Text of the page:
Hong Kong property
Get more with myNEWS
A personalised news feed of stories that matter to you
Learn more
Hong Kong’s office property sales activity fell 45 per cent in 2018, with just 196 transactions, according to Midland data tracking 50 major office buildings across the city. Photo: Winson Wong

Hong Kong office sales in December worst since 2008, with only three deals recorded

  • A total of 196 office transactions were recorded in 2018, a drop of 45 per cent on year, according to Midland IC&I
  • December saw just three sales of office space, the lowest for any single month since 2008

Only three sales of office space were completed in Hong Kong in December, the lowest number in a decade and a sign of the spreading malaise in the city’s property market.

For the whole of last year, there were 196 sales of either single offices, whole floors or entire office buildings, 45 per cent less than in 2017, according to property firm Midland IC&I.

“Turnover of offices started to sink in the second half of the year as factors like the US-China trade war and a volatile stock market dampened investment sentiment,” said Eric Ong, chief operating officer and director of the commercial department at ­Midland, adding however that December was traditionally a quiet month due to the holiday period.

The slowdown in office space sales comes as residential property sales slump and prices fall after an over two year run of gains.

Analysts have warned homeowners to expect further falls in home prices – up to 25 per cent ­according to some views – as the trade war, volatile stock markets and rising interest rates keep buyers away.

Meanwhile the demand for ­office space is likely to slow for the same reasons, as companies – particularly previously big-spending mainland ones – ­become wary of the uncertainties and delay their expansion or relocation plans.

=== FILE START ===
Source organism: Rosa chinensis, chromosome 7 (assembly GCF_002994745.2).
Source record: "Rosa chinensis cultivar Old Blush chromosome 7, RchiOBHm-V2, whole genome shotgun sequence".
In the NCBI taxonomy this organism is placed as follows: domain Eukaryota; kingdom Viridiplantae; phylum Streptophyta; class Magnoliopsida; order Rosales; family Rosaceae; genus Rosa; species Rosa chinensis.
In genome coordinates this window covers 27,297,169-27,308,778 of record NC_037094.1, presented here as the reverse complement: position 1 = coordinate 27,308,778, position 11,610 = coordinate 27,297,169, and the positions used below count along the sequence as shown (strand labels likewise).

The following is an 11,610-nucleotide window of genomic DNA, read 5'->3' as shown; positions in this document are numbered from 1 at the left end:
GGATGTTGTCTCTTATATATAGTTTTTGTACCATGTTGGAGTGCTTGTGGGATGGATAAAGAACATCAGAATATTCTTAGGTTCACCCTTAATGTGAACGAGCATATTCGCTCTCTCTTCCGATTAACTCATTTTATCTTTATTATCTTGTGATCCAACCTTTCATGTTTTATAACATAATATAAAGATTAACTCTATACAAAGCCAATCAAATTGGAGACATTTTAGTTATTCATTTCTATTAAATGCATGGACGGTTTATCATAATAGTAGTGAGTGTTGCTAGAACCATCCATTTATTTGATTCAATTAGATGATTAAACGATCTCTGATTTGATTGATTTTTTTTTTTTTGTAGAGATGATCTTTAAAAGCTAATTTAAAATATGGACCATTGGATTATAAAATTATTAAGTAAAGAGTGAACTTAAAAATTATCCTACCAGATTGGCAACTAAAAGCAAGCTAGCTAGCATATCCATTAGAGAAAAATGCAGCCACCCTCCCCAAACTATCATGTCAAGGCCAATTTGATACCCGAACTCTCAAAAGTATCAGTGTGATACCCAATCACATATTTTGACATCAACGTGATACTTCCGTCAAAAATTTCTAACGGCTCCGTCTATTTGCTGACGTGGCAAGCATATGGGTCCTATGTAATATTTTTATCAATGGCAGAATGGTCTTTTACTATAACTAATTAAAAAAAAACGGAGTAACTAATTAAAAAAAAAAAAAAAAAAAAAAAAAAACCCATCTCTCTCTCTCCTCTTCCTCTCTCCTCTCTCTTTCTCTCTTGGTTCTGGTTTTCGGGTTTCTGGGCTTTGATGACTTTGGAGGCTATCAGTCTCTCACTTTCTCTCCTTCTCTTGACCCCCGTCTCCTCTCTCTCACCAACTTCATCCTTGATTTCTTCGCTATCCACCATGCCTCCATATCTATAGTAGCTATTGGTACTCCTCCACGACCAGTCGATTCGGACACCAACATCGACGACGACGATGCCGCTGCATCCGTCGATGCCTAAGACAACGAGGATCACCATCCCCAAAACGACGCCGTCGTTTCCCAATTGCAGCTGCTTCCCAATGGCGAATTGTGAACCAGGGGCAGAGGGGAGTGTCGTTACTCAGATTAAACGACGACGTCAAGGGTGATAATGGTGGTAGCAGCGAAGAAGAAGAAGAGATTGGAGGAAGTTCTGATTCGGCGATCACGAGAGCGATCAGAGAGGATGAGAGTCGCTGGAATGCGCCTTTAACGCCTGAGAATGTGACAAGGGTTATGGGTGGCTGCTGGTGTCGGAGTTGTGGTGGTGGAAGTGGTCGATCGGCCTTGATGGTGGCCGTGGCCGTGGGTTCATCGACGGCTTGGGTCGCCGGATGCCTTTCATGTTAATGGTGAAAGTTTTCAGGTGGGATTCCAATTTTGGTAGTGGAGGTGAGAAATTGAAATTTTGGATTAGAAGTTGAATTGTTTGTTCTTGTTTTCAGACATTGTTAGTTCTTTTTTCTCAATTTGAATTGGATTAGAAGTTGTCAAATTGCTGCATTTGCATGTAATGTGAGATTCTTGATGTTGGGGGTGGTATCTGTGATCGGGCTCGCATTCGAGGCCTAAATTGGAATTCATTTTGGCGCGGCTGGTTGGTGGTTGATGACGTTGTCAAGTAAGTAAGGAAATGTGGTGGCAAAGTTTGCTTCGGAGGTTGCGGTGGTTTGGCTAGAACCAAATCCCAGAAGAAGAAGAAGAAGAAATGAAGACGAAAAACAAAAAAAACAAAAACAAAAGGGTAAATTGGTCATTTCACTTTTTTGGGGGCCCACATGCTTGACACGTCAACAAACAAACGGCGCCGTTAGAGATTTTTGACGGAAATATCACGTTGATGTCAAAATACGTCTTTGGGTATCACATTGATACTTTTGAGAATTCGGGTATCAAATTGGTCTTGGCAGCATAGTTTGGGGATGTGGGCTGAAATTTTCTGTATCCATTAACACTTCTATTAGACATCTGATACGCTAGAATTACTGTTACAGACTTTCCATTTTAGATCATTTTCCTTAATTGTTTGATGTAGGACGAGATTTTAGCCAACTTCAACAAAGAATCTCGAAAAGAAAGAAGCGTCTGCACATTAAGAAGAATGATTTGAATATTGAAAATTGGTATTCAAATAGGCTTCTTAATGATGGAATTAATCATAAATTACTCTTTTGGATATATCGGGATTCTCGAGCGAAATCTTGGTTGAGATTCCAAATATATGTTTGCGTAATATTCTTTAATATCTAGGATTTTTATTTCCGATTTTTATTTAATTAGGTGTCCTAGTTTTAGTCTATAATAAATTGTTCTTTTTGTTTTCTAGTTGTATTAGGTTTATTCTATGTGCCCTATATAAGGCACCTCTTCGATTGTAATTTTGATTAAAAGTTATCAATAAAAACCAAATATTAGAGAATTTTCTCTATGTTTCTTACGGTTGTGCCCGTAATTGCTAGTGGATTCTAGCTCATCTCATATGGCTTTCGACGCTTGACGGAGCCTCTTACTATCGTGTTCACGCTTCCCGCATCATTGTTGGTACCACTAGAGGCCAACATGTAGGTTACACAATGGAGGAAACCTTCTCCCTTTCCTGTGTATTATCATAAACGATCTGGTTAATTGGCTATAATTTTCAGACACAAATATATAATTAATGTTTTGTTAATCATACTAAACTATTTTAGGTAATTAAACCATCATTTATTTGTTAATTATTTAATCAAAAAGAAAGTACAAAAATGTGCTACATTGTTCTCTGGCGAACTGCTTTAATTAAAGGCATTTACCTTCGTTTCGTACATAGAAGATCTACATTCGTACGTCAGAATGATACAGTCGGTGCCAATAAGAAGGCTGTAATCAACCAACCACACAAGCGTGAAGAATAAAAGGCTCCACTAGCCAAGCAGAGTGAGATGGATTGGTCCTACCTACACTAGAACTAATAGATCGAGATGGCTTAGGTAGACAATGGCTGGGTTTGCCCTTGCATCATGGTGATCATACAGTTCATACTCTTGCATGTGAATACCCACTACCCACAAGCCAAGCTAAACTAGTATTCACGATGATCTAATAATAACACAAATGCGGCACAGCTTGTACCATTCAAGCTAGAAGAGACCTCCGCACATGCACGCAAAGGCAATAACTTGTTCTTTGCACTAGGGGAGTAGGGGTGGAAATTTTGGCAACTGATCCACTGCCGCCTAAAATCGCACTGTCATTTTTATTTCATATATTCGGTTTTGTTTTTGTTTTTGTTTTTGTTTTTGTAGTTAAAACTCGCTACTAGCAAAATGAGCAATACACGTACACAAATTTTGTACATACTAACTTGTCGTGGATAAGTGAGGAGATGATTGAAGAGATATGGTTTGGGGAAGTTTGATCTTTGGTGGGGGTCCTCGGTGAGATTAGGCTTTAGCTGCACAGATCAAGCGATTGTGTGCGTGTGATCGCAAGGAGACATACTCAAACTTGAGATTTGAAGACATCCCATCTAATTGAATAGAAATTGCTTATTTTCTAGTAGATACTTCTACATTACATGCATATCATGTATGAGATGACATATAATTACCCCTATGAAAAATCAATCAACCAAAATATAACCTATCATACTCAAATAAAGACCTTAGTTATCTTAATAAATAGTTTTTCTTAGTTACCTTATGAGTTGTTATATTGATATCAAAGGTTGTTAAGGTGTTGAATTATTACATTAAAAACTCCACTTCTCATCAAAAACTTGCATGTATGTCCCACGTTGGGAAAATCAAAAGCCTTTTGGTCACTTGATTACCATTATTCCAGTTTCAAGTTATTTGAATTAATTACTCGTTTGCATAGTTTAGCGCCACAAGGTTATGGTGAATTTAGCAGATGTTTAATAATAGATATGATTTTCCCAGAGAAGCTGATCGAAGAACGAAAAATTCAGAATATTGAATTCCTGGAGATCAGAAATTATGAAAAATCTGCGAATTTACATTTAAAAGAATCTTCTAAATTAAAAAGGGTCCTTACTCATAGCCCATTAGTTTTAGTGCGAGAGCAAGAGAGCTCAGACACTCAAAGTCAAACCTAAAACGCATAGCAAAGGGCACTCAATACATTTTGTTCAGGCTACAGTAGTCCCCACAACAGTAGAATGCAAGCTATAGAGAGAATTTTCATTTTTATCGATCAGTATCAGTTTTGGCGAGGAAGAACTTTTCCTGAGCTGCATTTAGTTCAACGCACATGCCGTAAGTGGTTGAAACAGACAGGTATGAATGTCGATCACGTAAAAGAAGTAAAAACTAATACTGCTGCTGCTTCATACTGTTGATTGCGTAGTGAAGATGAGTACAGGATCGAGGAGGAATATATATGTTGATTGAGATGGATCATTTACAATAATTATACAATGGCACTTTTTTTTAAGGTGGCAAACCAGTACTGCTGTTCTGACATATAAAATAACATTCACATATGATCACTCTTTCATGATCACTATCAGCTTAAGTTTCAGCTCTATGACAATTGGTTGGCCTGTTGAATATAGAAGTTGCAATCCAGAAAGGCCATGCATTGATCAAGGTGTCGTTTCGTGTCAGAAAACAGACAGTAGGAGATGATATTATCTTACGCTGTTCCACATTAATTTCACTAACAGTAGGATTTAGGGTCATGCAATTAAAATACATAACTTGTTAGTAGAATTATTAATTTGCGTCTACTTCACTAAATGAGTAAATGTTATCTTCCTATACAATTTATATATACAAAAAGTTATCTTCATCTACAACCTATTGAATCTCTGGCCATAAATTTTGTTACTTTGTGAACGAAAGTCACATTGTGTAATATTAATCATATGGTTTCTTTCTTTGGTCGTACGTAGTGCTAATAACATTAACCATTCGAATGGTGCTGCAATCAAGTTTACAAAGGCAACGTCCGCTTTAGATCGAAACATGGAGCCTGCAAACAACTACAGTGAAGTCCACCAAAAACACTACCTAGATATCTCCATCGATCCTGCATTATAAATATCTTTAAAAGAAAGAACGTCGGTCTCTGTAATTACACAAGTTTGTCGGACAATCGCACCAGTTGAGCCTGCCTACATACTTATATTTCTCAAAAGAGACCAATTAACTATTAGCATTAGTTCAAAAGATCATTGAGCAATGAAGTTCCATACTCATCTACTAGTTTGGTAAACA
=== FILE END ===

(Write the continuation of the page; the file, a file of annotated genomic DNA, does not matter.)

December marked the third straight month in which fewer than 10 office sales were recorded across the city, and was a sharp fall from the peak in March when 33 deals were sealed.

Last month also ranked as the first month on record that no transactions were recorded in 47 prime office buildings, including Shun Tak Centre in Sheung Wan, Far East Financial Centre in Admiralty and King's Wing Plaza in Sha Tin, the three which had recorded the most transactions last year, according to Midland.

The three deals that were done were in Enterprise Square Three in Kowloon Bay, Montery Plaza in Kwun Tong and COS Centre in Kwun Tong.

The property agency tracks sales activity in 50 major office buildings across Hong Kong.

Commuters in Central, Hong Kong's main business district. Photo: Dickson Lee

In the year ahead, JLL has forecast the prices of top-grade offices to drop 10 per cent, while Colliers sees rents for prime offices in ­Central and Admiralty dropping 4.8 per cent.

However areas outside ­Central are likely to see less impact from the slowdown because some firms are choosing lower-cost locations, analysts have said.

Denis Ma, head of research at JLL, cautioned that Hong Kong’s office property was also at risk should a recession unfold in the US economy in the coming year, as any downturn in US activity would immediately impact Hong Kong’s export-oriented economy.

Other analysts believed the outlook for the office property market would hinge on talks ­between China and the US in the coming months aimed at solving the trade dispute.

“Whether things will pick up depends on the results of the US-China trade negotiations,” said Charles Chan, managing director of valuation and professional services at Savills.

“If the result is good, it would be possible to see a recovery in the market. If the problems cannot be resolved, investment sentiment is likely to remain downbeat as the Chinese economy may worsen as a result of the trade war and Beijing may impose stricter capital controls,” Chan said.

He added that the number of sales of office space was likely to remain low until at least February.

The prime office market also softened in other parts of China, according to Cushman & Wakefield.

For instance, in Beijing office vacancy rate rose 0.4 percentage point to 3.8 per cent in the quarter ended in December as a result of increased supply and tenants choosing to rent less space to control costs.

In Guangzhou office vacancies rose 1.3 percentage points to 5.6 per cent in the quarter ended in December.